Construction booms in B.C., as skilled worker shortage grows
'It is an unprecedented time in British Columbia in terms of large projects,' says construction association
The construction industry is booming across British Columbia and while a record-breaking number of projects are underway, there is a growing shortage of skilled workers to do them.
Close to a third of a trillion dollars worth of construction projects are on the books and about $75 billion of those are currently underway in the province.
Chris Atchison, the president of the B.C. Construction Association, said he has never seen anything like it before.
"It is an unprecedented time in British Columbia in terms of large projects," Atchison told CBC host of Daybreak South Chris Walker. "It's just a staggering number … [and] it's compounding that shortage of skilled workforce."
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The construction association estimates there will be 15,000 unfilled construction jobs because of the growing labour shortage in the coming years. A lack of workers drives up prices and will affect both the province's economic growth and individual British Columbians looking to purchase homes, Walker said.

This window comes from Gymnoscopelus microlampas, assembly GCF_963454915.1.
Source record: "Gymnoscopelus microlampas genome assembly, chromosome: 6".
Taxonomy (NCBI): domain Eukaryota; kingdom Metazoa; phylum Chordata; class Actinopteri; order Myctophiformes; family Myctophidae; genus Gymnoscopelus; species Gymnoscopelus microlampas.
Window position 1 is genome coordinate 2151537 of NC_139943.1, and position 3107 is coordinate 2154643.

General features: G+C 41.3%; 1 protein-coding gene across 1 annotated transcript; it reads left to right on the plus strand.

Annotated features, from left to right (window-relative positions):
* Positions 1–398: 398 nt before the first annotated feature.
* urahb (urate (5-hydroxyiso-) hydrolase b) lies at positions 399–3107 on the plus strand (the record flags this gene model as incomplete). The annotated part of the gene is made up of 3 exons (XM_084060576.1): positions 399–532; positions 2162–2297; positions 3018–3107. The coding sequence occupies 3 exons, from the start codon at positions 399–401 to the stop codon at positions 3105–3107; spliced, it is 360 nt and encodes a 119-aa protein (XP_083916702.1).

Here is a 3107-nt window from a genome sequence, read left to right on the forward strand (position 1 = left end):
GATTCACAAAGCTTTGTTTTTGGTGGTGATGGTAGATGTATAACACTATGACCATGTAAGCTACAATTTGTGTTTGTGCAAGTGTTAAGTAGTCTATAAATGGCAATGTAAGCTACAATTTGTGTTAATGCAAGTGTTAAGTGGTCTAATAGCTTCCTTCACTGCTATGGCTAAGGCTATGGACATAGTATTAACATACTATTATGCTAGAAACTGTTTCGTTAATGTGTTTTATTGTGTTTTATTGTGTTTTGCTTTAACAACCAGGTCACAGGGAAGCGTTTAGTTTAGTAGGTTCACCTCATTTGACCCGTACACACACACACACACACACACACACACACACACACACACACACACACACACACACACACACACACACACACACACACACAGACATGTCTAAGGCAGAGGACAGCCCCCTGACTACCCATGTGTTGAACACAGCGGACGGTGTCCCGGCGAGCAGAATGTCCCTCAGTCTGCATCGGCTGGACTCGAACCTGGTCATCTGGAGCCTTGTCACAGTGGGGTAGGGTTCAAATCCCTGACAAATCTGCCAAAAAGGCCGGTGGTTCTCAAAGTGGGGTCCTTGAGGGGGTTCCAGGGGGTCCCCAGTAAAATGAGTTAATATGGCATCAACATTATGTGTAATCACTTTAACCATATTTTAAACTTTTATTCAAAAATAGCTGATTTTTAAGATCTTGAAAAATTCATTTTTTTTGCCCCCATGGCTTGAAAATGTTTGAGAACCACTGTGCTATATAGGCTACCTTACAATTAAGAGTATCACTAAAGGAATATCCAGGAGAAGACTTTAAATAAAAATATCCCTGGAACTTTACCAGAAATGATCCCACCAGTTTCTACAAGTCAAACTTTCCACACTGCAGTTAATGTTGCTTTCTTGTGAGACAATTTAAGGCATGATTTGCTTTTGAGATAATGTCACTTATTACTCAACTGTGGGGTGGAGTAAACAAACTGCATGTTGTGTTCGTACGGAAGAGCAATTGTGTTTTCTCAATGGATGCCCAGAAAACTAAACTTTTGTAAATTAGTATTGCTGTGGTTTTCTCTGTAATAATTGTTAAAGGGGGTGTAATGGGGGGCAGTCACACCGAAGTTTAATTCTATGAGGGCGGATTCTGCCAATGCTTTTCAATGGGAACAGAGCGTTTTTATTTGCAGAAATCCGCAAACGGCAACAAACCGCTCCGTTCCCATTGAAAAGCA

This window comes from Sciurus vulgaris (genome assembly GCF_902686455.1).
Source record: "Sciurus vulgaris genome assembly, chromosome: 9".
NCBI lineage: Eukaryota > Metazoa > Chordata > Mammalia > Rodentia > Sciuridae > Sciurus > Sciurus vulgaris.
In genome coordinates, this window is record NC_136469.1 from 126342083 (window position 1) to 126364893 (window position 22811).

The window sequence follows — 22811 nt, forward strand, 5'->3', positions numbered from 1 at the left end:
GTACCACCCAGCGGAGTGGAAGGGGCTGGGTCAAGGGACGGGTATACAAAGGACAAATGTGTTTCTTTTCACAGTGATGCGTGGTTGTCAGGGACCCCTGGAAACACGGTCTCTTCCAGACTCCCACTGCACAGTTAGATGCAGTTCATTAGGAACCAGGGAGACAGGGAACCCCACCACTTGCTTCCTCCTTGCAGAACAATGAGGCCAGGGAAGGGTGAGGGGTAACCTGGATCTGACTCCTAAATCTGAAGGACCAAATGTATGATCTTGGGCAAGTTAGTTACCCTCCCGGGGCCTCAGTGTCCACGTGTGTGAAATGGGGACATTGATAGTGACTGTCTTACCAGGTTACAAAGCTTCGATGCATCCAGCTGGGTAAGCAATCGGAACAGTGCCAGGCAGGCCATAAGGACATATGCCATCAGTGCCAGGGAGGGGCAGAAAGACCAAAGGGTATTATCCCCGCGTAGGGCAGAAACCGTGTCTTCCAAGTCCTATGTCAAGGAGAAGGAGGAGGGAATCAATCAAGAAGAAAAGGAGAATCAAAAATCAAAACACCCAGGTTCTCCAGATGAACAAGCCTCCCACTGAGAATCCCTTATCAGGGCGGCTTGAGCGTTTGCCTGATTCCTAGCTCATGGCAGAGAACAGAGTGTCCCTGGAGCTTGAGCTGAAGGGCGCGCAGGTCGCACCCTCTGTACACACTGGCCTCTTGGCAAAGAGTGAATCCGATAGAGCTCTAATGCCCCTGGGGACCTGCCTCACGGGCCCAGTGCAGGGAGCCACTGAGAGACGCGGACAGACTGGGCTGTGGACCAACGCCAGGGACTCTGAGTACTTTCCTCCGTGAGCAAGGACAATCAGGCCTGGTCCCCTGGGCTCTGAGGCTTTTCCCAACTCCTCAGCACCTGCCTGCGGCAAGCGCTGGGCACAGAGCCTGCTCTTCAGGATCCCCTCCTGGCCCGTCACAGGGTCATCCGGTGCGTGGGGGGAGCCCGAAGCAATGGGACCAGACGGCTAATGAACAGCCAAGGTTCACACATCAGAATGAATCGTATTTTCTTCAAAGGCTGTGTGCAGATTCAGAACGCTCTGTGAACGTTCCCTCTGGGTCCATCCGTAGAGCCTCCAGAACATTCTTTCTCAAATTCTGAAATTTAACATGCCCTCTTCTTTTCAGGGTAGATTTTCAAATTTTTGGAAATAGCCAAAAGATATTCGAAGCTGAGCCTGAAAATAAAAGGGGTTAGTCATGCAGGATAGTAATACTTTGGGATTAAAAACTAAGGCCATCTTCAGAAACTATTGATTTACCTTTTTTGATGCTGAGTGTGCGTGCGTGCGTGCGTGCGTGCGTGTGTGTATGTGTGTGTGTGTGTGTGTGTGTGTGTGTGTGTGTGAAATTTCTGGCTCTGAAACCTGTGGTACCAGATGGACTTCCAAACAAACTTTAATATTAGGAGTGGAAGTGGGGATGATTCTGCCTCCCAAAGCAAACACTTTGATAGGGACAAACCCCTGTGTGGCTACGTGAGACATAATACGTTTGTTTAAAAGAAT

Residential construction makes up roughly 65 per cent of spending in B.C., Central 1 Credit Union estimates. Atchison said part of what is driving the construction boom is the demand for housing and a growing population.
"More and more people are choosing this entire province — not just specific regions, but this entire province — as both a place to move to and invest in," he said. "That's going to continue to drive up the need for infrastructure spending and the need for investment."
Planning for the future
In B.C.'s Interior, Atchison said, major projects like the Penticton hospital, numerous winery projects and airport improvements are drawing skilled workers from other areas in the province and spreading the available labour thin.
He said there needs to be better planning for labour procurement in the coming years, as further construction projects get underway.
"We definitely want to make sure that there is coordinated efforts to stagger or plan for these projects."
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One solution, Atchison said, is to promote the construction industry to the labour market. He emphad the low unemployment rate in the industry — roughly four per cent — and average yearly wages over $58,000.
"We need to do a bit better job reaching out and attracting some of our traditionally under-represented groups to the sector and making sure that we can fill those [construction] needs," he said.
With files from Daybreak South.